No one really ever begins using cocaine with the idea in mind that they will one day be addicted to it. It is a glamorized party drug that often sneaks up on the user who tries it and begins using it innocently initially.
When I started using cocaine, I did it out of curiosity. When the high first hit me it made me feel like I could party longer and it gave me feelings of aliveness and being invincible. That’s how it hooks you.
Cocaine starts out as something people try because someone at a party pulls it out and offers it up, usually. From there it can quickly become a necessary party favor that accompanies you everywhere you go.
Most people who develop a cocaine addiction, don’t even realize that it’s happening and before they know it, they can’t live with out it. Cocaine can be extremely deceiving to a user and most do not recognize they are playing with fire before it’s already burning them.
1. Cocaine addiction can happen overnight
Addiction sneaks up on people and before they even know it has hit them, it’s too late. When I was using, I cannot give a definitive answer as to when I crossed over from recreational use into dependency. All of a sudden it just became this thing I couldn’t go out without and no matter how hard I tried to stay away, I couldn’t.
2. Cocaine affects your sense of self-worth, causing a vicious cycle.
The come down from cocaine is absolutely miserable. Not only do you feel the physical effects of it, which cause anxiety, paranoia and insomnia amongst other things, but you also begin to develop an extremely low sense of self-esteem.
Something about the come down makes you feel like a terrible person and in your mind, as you are withdrawing, you tend to focus on all the negative things in your life. This causes you to feel bad about yourself as a person and actually feeds into the addiction, subconsciously. Then, you use again to make yourself feel better and the cycle begins again.
3. Cocaine affects the neurotransmitters in the brain.
When using drugs or even drinking for that matter, most people are not concerned or even aware of what is really happening inside their bodies as they ingest these chemicals and toxins.
What we don’t realize is that cocaine affects the chemical make up inside our brains by interfering with the neurotransmitters used for communication. When using cocaine, the brain releases extra dopamine, which, in turn, causes the user to experience feelings of pleasure. What it also does is create a reward pathway in the brain, which ties these feelings with its stimulus, cocaine. This is how addiction starts.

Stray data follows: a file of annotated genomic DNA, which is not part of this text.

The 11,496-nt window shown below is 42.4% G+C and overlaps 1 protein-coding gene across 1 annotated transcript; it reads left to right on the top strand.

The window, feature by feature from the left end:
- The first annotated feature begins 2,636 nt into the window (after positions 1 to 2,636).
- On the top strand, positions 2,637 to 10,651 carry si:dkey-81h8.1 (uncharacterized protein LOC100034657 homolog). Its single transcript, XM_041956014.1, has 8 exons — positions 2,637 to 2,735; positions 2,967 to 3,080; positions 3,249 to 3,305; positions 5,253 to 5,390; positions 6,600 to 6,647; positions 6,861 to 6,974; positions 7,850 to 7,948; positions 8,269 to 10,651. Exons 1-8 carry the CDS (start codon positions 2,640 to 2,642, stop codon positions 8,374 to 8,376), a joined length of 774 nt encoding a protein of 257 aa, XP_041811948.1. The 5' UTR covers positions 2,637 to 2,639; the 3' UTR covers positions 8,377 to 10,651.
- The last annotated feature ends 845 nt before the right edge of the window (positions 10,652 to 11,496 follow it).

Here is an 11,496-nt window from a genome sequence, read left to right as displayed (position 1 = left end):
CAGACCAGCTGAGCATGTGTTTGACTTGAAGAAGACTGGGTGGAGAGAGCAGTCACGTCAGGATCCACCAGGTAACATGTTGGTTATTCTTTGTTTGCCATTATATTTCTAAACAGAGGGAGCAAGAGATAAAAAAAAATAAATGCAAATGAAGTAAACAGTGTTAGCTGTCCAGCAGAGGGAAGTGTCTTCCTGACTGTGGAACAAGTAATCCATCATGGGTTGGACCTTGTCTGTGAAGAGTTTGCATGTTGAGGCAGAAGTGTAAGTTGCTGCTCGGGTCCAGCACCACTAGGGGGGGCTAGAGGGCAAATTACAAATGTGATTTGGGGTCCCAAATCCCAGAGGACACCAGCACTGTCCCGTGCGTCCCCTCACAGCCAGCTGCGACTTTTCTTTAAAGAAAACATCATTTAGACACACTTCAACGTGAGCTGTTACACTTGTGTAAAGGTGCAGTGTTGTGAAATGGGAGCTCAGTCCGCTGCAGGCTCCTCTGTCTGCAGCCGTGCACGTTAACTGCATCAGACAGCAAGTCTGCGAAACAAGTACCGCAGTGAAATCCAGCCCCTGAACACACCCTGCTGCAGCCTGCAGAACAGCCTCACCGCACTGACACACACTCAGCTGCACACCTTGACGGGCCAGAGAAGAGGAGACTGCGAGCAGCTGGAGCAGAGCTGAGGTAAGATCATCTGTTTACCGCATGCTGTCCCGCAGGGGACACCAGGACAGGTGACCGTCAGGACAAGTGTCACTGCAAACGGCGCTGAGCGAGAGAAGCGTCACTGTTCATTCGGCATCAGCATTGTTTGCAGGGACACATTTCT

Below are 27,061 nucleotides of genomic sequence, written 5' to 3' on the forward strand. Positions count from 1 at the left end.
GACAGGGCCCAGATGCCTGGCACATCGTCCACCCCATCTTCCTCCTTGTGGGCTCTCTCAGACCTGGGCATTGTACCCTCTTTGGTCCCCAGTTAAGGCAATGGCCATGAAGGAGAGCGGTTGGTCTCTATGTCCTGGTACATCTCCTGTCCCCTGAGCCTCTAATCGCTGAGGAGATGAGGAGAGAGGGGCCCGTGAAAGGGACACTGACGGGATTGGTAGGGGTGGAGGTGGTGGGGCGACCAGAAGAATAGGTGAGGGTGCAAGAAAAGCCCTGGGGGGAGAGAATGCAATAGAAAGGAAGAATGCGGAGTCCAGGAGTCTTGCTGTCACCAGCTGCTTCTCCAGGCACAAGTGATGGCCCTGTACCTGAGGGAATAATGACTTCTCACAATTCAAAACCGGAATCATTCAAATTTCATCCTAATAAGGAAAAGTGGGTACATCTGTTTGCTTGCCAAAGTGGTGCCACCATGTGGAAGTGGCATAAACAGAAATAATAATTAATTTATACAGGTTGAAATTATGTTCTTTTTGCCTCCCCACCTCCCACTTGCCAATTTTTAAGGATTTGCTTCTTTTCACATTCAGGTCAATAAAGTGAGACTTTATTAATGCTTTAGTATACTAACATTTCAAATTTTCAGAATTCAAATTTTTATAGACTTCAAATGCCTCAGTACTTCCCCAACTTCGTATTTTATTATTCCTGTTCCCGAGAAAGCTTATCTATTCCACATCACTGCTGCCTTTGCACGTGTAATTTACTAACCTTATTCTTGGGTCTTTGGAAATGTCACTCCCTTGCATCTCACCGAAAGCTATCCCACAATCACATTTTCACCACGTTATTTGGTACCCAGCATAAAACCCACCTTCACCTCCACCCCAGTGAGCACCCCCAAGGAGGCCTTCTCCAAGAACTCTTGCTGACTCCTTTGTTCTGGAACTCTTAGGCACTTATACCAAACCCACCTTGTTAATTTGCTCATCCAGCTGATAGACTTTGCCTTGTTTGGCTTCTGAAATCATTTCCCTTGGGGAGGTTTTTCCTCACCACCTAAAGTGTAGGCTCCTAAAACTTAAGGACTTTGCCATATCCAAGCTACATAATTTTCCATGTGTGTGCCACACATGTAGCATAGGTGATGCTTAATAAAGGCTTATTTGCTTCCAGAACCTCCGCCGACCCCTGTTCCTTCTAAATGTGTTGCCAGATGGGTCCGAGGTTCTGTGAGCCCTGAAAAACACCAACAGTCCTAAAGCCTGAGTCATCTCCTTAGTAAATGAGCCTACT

4. It is a party drug that once you enter into that party, it’s hard to get away.
Cocaine, I’ve always said, is the gateway into what feels like a secret society. Once you start using it, you get invited to the after parties and after hours where everyone else is doing it too. You walk in and are often shocked to see people there that you wouldn’t expect to see and because you are all sharing in the using experience together it creates a false sense of connection to others.
Not only that, but once you know who has it and who uses it, cocaine tends to start showing up a lot more in your face. Next thing you know, you are surrounded by it, making it much harder to say no or walk away, especially when drinking is involved.
5. Cocaine is an equalizer for alcohol, making it much more attractive.
One thing cocaine is known to do is to have somewhat of a cancelling effect on alcohol. When you are drinking and using cocaine simultaneously, the cocaine allows you to drink more and party longer without feeling drunk or blacking out.
A lot of people end up using cocaine as the antidote to being able to consume more alcohol. This can be a dangerous combination for people, making it a necessity and companion to alcohol.
That’s how my addiction continued. Whenever I would drink, I would then always associate it with cocaine and couldn’t seem to go out for drinks without immediately wanting it or feeling that I needed cocaine in addition to my “happy hour.” Then, happy hour always turned into sunrise, which is how I eventually and finally realized I had a cocaine addiction.
Cocaine can be one of the sneakiest addictions of all. If you or someone you love is struggling with a cocaine addiction, don’t hesitate to ask for help. It could save your life.
- From Addiction to Recovery: Carly’s Story - July 20, 2017
- Recovery Helped Me Find My Purpose - July 7, 2017
- 5 Reasons Cocaine is Deceptively Addictive - June 23, 2017
- 5 Ways Cocaine Does Not Benefit Socialization - May 9, 2017
- Dear Alcohol, This is Why I Said Goodbye To You - April 30, 2017
- 5 Reasons Why Sobriety and Music Connect Well - April 28, 2017
- Psychological and physical addiction: What’s the difference? - January 3, 2017
- 10 reasons why it’s better to stay sober over the holidays - December 6, 2016
- 6 Ways Exercise Can Benefit Recovery - August 8, 2016
- Developing Emotional Intelligence In The Workplace - August 7, 2016